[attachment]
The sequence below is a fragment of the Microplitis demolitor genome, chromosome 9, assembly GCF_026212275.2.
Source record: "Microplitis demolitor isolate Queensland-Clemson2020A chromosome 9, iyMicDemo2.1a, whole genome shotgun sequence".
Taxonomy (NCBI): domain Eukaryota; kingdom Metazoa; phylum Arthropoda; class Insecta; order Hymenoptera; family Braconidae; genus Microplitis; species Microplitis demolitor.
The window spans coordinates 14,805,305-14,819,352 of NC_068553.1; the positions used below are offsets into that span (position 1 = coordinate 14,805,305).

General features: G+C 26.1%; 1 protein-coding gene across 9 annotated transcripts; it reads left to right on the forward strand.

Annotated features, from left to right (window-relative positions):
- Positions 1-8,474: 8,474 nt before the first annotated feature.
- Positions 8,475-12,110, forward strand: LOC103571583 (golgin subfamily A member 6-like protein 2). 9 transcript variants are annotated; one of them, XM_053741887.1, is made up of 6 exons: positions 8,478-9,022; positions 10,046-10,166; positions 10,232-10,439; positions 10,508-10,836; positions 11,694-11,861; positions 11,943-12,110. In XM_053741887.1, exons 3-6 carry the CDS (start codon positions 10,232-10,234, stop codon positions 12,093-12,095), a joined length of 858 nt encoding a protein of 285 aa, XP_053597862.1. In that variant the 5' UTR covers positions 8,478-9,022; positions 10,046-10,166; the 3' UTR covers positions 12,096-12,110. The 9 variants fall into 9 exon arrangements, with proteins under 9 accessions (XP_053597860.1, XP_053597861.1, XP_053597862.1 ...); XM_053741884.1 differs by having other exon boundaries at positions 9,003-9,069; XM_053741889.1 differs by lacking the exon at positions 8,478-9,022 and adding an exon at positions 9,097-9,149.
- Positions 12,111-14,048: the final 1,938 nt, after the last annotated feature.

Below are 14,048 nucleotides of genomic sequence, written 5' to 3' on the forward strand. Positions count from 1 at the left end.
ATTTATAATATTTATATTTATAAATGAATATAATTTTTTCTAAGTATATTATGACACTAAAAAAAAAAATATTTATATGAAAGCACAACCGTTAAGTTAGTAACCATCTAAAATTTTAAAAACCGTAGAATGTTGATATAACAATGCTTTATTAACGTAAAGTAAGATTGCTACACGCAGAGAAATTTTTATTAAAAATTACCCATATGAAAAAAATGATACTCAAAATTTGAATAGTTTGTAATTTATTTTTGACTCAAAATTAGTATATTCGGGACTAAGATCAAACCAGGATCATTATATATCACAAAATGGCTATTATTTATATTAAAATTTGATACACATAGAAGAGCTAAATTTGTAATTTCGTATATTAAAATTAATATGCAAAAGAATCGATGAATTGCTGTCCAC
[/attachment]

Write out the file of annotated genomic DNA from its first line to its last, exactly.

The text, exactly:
The sequence below is a fragment of the Microplitis demolitor genome, chromosome 9, assembly GCF_026212275.2.
Source record: "Microplitis demolitor isolate Queensland-Clemson2020A chromosome 9, iyMicDemo2.1a, whole genome shotgun sequence".
Taxonomy (NCBI): domain Eukaryota; kingdom Metazoa; phylum Arthropoda; class Insecta; order Hymenoptera; family Braconidae; genus Microplitis; species Microplitis demolitor.
The window spans coordinates 14,805,305-14,819,352 of NC_068553.1; the positions used below are offsets into that span (position 1 = coordinate 14,805,305).

General features: G+C 26.1%; 1 protein-coding gene across 9 annotated transcripts; it reads left to right on the forward strand.

Annotated features, from left to right (window-relative positions):
- Positions 1-8,474: 8,474 nt before the first annotated feature.
- Positions 8,475-12,110, forward strand: LOC103571583 (golgin subfamily A member 6-like protein 2). 9 transcript variants are annotated; one of them, XM_053741887.1, is made up of 6 exons: positions 8,478-9,022; positions 10,046-10,166; positions 10,232-10,439; positions 10,508-10,836; positions 11,694-11,861; positions 11,943-12,110. In XM_053741887.1, exons 3-6 carry the CDS (start codon positions 10,232-10,234, stop codon positions 12,093-12,095), a joined length of 858 nt encoding a protein of 285 aa, XP_053597862.1. In that variant the 5' UTR covers positions 8,478-9,022; positions 10,046-10,166; the 3' UTR covers positions 12,096-12,110. The 9 variants fall into 9 exon arrangements, with proteins under 9 accessions (XP_053597860.1, XP_053597861.1, XP_053597862.1 ...); XM_053741884.1 differs by having other exon boundaries at positions 9,003-9,069; XM_053741889.1 differs by lacking the exon at positions 8,478-9,022 and adding an exon at positions 9,097-9,149.
- Positions 12,111-14,048: the final 1,938 nt, after the last annotated feature.

Below are 14,048 nucleotides of genomic sequence, written 5' to 3' on the forward strand. Positions count from 1 at the left end.
ATTTATAATATTTATATTTATAAATGAATATAATTTTTTCTAAGTATATTATGACACTAAAAAAAAAAATATTTATATGAAAGCACAACCGTTAAGTTAGTAACCATCTAAAATTTTAAAAACCGTAGAATGTTGATATAACAATGCTTTATTAACGTAAAGTAAGATTGCTACACGCAGAGAAATTTTTATTAAAAATTACCCATATGAAAAAAATGATACTCAAAATTTGAATAGTTTGTAATTTATTTTTGACTCAAAATTAGTATATTCGGGACTAAGATCAAACCAGGATCATTATATATCACAAAATGGCTATTATTTATATTAAAATTTGATACACATAGAAGAGCTAAATTTGTAATTTCGTATATTAAAATTAATATGCAAAAGAATCGATGAATTGCTGTCCAC